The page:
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OFFERING PAIN RELIEF with fewer adverse reactions than systemic analgesia, intraspinal administration of opioids or local anesthetic agents is an effective way to control pain in patients with unrelieved chronic pain and those undergoing major surgical procedures. In this method, a catheter is inserted into the subarachnoid or epidural space at the thoracic or lumbar level (see Picturing intraspinal medication administration). With the subarachnoid route, medication infuses directly into the subarachnoid space and the cerebrospinal fluid that surrounds the spinal cord. With the epidural route, medication is deposited in the dura of the spinal canal and diffuses into the subarachnoid space.


Let's take a closer look at intraspinal medication administration, adverse reactions to be alert for, and what you need to do for your patient who's receiving it.


Pain, pain, go away

For patients who have persistent, severe pain that doesn't respond to other treatments, or who obtain pain relief only with the risk of serious adverse reactions, medication administered by a long-term subarachnoid or epidural catheter may be effective. The health care provider tunnels the catheter through the subcutaneous tissue and places the inlet (or port) under the skin. The medication is then injected through the skin into the inlet and catheter. The patient may need medication injections several times a day to maintain an adequate level of pain relief.


For patients who require more frequent doses or a continuous infusion of an opioid analgesic to relieve pain, an implantable infusion device or pump may be used to administer the medication continuously. The medication is administered in a small, constant dose at a preset rate into the subarachnoid or epidural space. The device's reservoir stores the medication for slow release and needs to be refilled every 1 to 2 months, depending on the patient's needs. This eliminates the need for repeated injections through the skin.


A new delivery method of epidural morphine has been developed that provides effective analgesia for patients who've undergone major surgical procedures. A single dose of an extended-release epidural morphine (Depodur) is administered into the epidural space at the lumbar level immediately before surgery. Depodur has been shown to provide up to 48 hours of post-op analgesia. Although patients who receive Depodur may need supplemental analgesic drugs, they tend to report less intense pain and greater satisfaction with pain relief. It's contraindicated in patients with an allergy to morphine, respiratory depression, severe asthma or upper airway obstruction, and circulatory shock.


Be on the lookout

Adverse reactions associated with intraspinal administration include:


headache from spinal fluid seeping into the spinal canal when the dura is punctured during subarachnoid administration; dural puncture may also occur inadvertently with the epidural route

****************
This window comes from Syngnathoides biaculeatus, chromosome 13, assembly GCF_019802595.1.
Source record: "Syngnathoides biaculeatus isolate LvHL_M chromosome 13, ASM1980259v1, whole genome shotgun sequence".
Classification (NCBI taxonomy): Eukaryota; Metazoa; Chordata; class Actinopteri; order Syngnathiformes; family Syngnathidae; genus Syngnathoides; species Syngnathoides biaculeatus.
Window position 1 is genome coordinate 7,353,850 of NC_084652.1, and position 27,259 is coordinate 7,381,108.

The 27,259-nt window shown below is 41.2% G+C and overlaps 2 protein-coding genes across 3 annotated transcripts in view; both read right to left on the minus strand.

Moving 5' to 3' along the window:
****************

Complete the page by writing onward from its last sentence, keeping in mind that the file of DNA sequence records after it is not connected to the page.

oversedation and respiratory depression; generally respiratory depression peaks 6 to 12 hours after epidural opioids are administered, but it can occur earlier or up to 24 hours after the first injection


urinary retention


pruritus (itchiness)









Frequent assessment is key

If you're caring for a patient who's receiving medication via intraspinal administration, here's what you need to do:


Assess the patient regularly for headache. If headache develops, keep him positioned flat in bed, give him large amounts of fluids if not contraindicated, and notify the health care provider. Keep in mind that headache from spinal fluid loss may be delayed.


Assess him frequently for decreases in blood pressure, pulse rate, and urine output. Cardiovascular adverse events, such as hypotension, may result from relaxation of the vasculature in the legs.


Monitor him closely for at least 24 hours after the first injection for signs of respiratory depression. A patient receiving opioids should be monitored regularly using a standard sedation scale. Be prepared to administer an opioid antagonist agent, such as naloxone, if respiratory depression occurs.


Administer small doses of naloxone, as ordered, to control urinary retention and pruritus. Naloxone is given as a continuous I.V. infusion that's small enough to reverse the adverse effects of the opioid without reversing the analgesic effects. Diphenhydramine (Benadryl) may also be used to relieve opioid-related pruritus.


Take precautions to prevent infection at the catheter site. Follow the Infusion Nurses Society standards of practice for site care to prevent infection. See "Bad Blood: Tips for Preventing CR-BSIs" from our September/October 2006 issue for steps you can take.


Secure the catheter. Make sure the catheter is stabilized to prevent accidental dislodgment. Commercial stabilization devices are recommended for this purpose. Routinely assess the site and report any signs of redness or fluid leak to the health care provider.



If your patient is to receive an epidural analgesic at home, teach him and his family how to administer the prescribed medication using sterile technique and how to assess for infection. Also make sure the patient and his family know how to recognize adverse reactions and what to do about them.



Intraspinal medication is an effective way to provide pain relief for patients with chronic pain and post-op patients who've had major surgery. And now you know what you can do to safeguard these patients from adverse effects and keep them pain free!!


Learn more about it


Infusion Nurses Society. Infusion Nursing Standards of Practice. Journal of Infusion Nursing. 29(1, Suppl.):S1-S92, January/February 2006.


Smeltzer SC, et al. Brunner and Suddarth's Textbook of Medical-Surgical Nursing, 11th edition. Philadelphia, Pa., Lippincott Williams & Wilkins, 2007:287-289.